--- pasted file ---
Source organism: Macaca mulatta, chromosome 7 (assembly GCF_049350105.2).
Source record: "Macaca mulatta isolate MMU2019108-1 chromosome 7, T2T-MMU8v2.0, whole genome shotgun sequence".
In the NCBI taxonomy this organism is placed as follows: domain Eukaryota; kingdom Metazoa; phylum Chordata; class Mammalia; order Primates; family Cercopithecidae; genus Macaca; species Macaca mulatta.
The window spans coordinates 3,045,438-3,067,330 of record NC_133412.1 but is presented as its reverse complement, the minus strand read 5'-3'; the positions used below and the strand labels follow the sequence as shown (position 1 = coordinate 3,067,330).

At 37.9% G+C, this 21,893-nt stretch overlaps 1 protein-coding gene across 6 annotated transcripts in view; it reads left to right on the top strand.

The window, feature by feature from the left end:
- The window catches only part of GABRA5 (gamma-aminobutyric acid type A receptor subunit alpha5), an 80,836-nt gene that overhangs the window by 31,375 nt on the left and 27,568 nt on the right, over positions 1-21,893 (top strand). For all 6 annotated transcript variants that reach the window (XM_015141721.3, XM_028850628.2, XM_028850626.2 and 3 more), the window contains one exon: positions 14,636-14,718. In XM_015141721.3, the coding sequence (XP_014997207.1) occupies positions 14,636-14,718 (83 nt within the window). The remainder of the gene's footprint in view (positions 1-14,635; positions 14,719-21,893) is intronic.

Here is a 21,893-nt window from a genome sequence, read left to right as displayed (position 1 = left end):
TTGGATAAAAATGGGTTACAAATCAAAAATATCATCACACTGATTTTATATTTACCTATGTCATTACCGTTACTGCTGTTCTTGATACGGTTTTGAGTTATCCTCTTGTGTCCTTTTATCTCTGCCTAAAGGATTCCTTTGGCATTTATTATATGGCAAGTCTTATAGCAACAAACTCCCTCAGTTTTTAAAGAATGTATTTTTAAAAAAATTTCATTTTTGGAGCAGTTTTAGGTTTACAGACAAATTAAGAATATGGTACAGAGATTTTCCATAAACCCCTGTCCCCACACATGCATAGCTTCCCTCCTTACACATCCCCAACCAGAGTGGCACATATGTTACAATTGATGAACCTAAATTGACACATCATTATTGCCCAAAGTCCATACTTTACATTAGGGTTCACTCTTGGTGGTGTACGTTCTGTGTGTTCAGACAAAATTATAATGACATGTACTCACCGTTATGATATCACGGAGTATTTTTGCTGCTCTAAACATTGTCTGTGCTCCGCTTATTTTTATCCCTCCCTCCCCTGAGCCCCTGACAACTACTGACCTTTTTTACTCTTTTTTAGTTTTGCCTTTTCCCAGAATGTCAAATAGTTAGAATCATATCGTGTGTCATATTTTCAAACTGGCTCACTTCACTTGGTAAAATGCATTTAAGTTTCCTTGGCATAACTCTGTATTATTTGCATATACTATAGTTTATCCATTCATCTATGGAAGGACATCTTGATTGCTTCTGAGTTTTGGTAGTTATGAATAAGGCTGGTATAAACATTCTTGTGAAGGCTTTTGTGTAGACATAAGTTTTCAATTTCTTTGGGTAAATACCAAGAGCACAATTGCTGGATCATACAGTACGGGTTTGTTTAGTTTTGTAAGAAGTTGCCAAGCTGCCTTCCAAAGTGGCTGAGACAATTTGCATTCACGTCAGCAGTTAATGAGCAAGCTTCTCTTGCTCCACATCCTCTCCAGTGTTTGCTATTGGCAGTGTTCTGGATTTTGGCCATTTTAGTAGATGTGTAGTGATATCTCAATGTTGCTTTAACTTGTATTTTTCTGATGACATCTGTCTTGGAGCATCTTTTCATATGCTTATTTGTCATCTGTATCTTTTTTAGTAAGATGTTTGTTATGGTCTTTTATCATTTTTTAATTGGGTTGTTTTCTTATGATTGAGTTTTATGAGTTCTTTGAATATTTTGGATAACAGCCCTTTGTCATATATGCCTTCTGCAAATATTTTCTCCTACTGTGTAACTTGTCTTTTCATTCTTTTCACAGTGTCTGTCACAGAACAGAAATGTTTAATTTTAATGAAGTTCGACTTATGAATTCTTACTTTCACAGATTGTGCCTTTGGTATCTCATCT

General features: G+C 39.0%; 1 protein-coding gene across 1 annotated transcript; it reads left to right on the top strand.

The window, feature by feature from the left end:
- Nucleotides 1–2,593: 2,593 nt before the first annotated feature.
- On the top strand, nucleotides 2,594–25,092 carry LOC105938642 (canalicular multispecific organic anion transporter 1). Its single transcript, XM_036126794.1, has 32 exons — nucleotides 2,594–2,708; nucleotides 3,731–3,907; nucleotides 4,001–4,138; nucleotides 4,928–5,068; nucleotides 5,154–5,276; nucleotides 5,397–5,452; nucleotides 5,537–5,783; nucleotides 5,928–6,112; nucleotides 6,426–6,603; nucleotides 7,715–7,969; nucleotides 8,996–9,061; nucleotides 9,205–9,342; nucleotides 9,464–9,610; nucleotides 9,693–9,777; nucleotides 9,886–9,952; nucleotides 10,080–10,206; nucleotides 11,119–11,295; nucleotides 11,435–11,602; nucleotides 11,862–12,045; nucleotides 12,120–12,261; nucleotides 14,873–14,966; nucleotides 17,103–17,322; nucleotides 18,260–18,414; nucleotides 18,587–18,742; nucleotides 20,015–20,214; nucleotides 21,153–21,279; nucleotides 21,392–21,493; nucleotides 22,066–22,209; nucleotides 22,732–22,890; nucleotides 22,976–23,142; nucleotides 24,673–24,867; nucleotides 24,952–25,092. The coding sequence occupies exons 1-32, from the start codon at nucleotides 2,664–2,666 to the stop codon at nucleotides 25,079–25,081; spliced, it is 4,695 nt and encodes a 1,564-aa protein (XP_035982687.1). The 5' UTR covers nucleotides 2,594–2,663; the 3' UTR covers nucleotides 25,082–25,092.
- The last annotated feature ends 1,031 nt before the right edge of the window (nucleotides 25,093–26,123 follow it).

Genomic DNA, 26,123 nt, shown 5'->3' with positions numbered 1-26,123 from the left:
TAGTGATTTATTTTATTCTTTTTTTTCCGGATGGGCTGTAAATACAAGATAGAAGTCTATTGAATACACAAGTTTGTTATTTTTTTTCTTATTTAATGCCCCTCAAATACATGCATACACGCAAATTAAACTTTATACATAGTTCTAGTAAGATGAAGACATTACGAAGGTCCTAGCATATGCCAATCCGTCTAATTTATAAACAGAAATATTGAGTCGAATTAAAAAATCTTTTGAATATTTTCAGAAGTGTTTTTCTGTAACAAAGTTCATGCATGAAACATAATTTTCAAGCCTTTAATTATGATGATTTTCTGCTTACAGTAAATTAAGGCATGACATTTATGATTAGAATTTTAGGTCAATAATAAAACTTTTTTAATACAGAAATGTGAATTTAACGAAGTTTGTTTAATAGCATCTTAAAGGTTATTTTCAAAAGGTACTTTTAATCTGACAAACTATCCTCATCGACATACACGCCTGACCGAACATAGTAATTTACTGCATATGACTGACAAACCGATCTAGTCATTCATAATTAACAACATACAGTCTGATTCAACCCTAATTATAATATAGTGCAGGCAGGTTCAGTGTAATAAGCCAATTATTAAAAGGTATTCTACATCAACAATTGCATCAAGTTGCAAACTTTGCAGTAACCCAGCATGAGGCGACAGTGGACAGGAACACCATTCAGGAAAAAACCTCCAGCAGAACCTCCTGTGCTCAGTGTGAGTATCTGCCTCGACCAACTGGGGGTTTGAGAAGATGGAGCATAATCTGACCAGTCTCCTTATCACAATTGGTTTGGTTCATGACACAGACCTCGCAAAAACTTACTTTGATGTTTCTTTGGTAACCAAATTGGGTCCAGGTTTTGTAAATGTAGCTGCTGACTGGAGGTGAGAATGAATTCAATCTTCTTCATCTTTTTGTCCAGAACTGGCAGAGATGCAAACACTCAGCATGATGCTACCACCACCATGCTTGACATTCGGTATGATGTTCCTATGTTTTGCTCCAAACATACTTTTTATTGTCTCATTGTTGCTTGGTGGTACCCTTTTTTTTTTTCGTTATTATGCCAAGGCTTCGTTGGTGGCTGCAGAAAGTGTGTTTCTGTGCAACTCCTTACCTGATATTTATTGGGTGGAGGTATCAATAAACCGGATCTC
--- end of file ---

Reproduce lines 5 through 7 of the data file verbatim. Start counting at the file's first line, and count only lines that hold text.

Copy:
At 37.9% G+C, this 21,893-nt stretch overlaps 1 protein-coding gene across 6 annotated transcripts in view; it reads left to right on the top strand.

The window, feature by feature from the left end:
- The window catches only part of GABRA5 (gamma-aminobutyric acid type A receptor subunit alpha5), an 80,836-nt gene that overhangs the window by 31,375 nt on the left and 27,568 nt on the right, over positions 1-21,893 (top strand). For all 6 annotated transcript variants that reach the window (XM_015141721.3, XM_028850628.2, XM_028850626.2 and 3 more), the window contains one exon: positions 14,636-14,718. In XM_015141721.3, the coding sequence (XP_014997207.1) occupies positions 14,636-14,718 (83 nt within the window). The remainder of the gene's footprint in view (positions 1-14,635; positions 14,719-21,893) is intronic.